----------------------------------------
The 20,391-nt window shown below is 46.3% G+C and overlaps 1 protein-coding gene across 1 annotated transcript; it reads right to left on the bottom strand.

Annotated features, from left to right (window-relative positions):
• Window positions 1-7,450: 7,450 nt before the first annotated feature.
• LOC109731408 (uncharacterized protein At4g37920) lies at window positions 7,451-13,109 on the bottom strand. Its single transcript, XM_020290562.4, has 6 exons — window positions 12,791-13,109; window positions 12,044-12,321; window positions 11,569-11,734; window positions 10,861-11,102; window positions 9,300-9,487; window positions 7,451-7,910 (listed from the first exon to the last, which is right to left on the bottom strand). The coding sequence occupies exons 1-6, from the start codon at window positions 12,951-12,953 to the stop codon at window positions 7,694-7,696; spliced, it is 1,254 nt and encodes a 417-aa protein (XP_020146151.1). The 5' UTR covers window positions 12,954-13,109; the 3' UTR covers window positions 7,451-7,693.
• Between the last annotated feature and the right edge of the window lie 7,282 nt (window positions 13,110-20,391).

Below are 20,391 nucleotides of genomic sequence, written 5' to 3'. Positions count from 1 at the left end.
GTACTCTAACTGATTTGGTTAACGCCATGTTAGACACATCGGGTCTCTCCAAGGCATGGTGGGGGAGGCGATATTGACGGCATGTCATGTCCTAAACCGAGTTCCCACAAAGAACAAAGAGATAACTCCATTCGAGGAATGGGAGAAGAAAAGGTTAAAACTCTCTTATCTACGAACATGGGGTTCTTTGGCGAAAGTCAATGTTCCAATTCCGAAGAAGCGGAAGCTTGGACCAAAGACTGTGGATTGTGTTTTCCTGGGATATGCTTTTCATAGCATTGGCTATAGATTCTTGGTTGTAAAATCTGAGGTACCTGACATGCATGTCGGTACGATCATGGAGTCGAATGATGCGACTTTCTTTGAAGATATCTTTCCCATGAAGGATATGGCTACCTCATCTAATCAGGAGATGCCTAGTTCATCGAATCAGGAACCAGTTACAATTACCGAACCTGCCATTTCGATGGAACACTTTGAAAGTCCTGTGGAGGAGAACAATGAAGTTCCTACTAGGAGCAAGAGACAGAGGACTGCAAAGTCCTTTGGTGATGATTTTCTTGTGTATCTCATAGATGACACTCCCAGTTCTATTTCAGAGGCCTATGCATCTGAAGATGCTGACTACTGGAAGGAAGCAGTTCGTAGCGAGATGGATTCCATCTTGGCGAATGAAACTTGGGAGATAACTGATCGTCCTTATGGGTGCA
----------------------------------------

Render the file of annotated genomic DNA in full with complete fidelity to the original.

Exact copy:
The 20,391-nt window shown below is 46.3% G+C and overlaps 1 protein-coding gene across 1 annotated transcript; it reads right to left on the bottom strand.

Annotated features, from left to right (window-relative positions):
• Window positions 1-7,450: 7,450 nt before the first annotated feature.
• LOC109731408 (uncharacterized protein At4g37920) lies at window positions 7,451-13,109 on the bottom strand. Its single transcript, XM_020290562.4, has 6 exons — window positions 12,791-13,109; window positions 12,044-12,321; window positions 11,569-11,734; window positions 10,861-11,102; window positions 9,300-9,487; window positions 7,451-7,910 (listed from the first exon to the last, which is right to left on the bottom strand). The coding sequence occupies exons 1-6, from the start codon at window positions 12,951-12,953 to the stop codon at window positions 7,694-7,696; spliced, it is 1,254 nt and encodes a 417-aa protein (XP_020146151.1). The 5' UTR covers window positions 12,954-13,109; the 3' UTR covers window positions 7,451-7,693.
• Between the last annotated feature and the right edge of the window lie 7,282 nt (window positions 13,110-20,391).

Below are 20,391 nucleotides of genomic sequence, written 5' to 3'. Positions count from 1 at the left end.
GTACTCTAACTGATTTGGTTAACGCCATGTTAGACACATCGGGTCTCTCCAAGGCATGGTGGGGGAGGCGATATTGACGGCATGTCATGTCCTAAACCGAGTTCCCACAAAGAACAAAGAGATAACTCCATTCGAGGAATGGGAGAAGAAAAGGTTAAAACTCTCTTATCTACGAACATGGGGTTCTTTGGCGAAAGTCAATGTTCCAATTCCGAAGAAGCGGAAGCTTGGACCAAAGACTGTGGATTGTGTTTTCCTGGGATATGCTTTTCATAGCATTGGCTATAGATTCTTGGTTGTAAAATCTGAGGTACCTGACATGCATGTCGGTACGATCATGGAGTCGAATGATGCGACTTTCTTTGAAGATATCTTTCCCATGAAGGATATGGCTACCTCATCTAATCAGGAGATGCCTAGTTCATCGAATCAGGAACCAGTTACAATTACCGAACCTGCCATTTCGATGGAACACTTTGAAAGTCCTGTGGAGGAGAACAATGAAGTTCCTACTAGGAGCAAGAGACAGAGGACTGCAAAGTCCTTTGGTGATGATTTTCTTGTGTATCTCATAGATGACACTCCCAGTTCTATTTCAGAGGCCTATGCATCTGAAGATGCTGACTACTGGAAGGAAGCAGTTCGTAGCGAGATGGATTCCATCTTGGCGAATGAAACTTGGGAGATAACTGATCGTCCTTATGGGTGCA